100. Pastors of souls should see to it that the chief hours, especially Vespers, are celebrated in common in church on Sundays and the more solemn feasts. And the laity, too, are encouraged to recite the divine office, either with the priests, or among themselves, or even individually.I would really recommend becoming familiar with this, the Church's prayer. When you pray the office, whether alone or in common, you are joining with thousands and thousands of Christians around the world in the act of sanctifying time. I especially like to think of the cloistered monks and nuns whose primary business it is to do this "work of God," (opus dei) to use the Benedictine word for it. They get the privilege of chanting the whole things. There are resources that would allow even the lay person at home to chant at least some of it.
The liturgy of the hours is by far my most favorite way to pray. I try to pray at least one office (usually Morning Prayer) every day. The psalms, as you can tell by some of my previous posts (e.g. here and here), are for me the true meaning of Christian prayer.
The complexity of the liturgy of the hours can seem a little daunting at first, but read carefully, be patient, and ask for help. Also, I get tired of prayer Ps. 63, the Canticle of the Three Young Men, and Ps.149 so often (Sunday of Week I, every feast and solemnity), but then again we pray the Benedictus and the Magnificat (and the Nunc Dimittis) every day, and I don't get tired of them.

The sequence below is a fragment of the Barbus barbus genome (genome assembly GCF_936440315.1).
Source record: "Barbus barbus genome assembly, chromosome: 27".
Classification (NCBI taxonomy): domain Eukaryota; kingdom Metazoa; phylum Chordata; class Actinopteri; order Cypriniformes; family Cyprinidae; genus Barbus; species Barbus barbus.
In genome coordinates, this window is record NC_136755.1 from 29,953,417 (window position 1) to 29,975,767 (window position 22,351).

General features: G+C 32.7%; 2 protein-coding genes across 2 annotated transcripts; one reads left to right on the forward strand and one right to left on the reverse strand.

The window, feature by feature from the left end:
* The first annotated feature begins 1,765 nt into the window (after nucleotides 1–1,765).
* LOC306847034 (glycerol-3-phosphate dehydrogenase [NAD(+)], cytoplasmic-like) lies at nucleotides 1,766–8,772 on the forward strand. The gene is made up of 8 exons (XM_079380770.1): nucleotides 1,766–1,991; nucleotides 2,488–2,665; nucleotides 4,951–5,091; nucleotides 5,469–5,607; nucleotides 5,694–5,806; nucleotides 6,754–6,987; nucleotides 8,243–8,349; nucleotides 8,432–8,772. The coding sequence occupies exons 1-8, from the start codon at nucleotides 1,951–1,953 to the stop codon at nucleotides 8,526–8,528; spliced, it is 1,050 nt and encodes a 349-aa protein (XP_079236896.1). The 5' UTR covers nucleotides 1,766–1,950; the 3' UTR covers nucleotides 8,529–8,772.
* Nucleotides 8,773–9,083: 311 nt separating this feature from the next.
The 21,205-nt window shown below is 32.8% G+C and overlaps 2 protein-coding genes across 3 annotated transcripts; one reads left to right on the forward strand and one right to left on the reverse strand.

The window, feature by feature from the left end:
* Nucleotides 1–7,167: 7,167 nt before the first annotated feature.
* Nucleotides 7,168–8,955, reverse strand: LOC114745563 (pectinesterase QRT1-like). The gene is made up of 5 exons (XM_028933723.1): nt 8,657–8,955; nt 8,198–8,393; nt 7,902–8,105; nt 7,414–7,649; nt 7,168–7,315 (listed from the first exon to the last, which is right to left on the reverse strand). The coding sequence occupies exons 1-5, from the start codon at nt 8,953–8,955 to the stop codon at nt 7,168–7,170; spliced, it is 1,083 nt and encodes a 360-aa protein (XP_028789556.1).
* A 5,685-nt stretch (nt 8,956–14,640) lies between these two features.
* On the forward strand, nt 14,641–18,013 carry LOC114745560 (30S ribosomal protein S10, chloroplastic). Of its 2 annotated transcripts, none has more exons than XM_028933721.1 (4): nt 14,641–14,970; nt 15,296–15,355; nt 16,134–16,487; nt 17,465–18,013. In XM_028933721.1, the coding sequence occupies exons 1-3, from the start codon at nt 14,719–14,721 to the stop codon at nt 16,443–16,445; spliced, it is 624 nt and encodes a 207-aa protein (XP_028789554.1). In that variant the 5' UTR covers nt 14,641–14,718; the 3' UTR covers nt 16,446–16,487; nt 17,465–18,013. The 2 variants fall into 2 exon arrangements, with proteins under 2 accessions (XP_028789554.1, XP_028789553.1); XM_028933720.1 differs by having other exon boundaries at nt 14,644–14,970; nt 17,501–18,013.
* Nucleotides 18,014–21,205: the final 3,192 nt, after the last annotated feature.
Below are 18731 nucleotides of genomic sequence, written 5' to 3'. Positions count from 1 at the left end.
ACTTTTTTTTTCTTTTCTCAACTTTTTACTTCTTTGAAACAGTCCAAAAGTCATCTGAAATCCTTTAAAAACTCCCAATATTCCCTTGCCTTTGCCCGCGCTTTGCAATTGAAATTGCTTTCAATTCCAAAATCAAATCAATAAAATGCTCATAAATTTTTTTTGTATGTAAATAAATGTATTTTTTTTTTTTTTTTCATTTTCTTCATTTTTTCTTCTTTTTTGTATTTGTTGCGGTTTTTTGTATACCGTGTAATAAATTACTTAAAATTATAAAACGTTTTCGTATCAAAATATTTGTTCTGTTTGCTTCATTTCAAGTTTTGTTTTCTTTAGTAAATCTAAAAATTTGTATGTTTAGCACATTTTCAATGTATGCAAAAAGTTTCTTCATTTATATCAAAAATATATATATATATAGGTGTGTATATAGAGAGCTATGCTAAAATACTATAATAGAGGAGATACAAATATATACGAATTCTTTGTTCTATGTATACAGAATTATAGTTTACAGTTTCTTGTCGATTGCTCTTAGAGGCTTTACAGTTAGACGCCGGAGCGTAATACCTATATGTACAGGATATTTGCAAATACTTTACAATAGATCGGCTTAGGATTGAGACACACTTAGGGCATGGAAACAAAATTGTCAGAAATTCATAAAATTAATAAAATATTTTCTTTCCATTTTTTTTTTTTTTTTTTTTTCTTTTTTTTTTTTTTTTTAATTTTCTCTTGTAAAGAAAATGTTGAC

By far the most popular version of the Liturgy of the Hours is the one published by Catholic Book Publishing Company, featuring the entire text for Morning and Evening Prayer, the daytime and night office, and (minimal) selections from the office of readings, plus selected hymns and chants. The Grail version of the psalms used in this and other editions is very good (Oh, I'm sure you could find things to nitpick about: Go ahead, that is what the comments box is for).
There are also other editions by other publishers. And, there is a shorter version that includes only the four week psalter for morning and evening prayer (I have one of these as well). And, if you really have a lot of time to pray, you can get the complete four-volume set with all of the office of readings in it. I was fortunate to inherit a complete Latin edition, which is what I use to pray.
Classically, and according to the rule of St. Benedict, all 150 psalms were recited in a week, pretty much in order. Now they have been arranged in a four-week psalter ("So that it may really be possible in practice to observe the course of the hours proposed in Art. 89, the psalms are no longer to be distributed throughout one week, but through some longer period of time." SC 91) Although the psalms are still very roughly in order, there is an attempt to be somewhat thematic, by putting evening songs in the evening, morning psalms in the morning, and psalms like 118 on Sunday. Some monastic communities, such as the Christ in the Desert and the Cistercians in Sparta, WI, still use the old 150 psalm/week psalter, I presume with permission.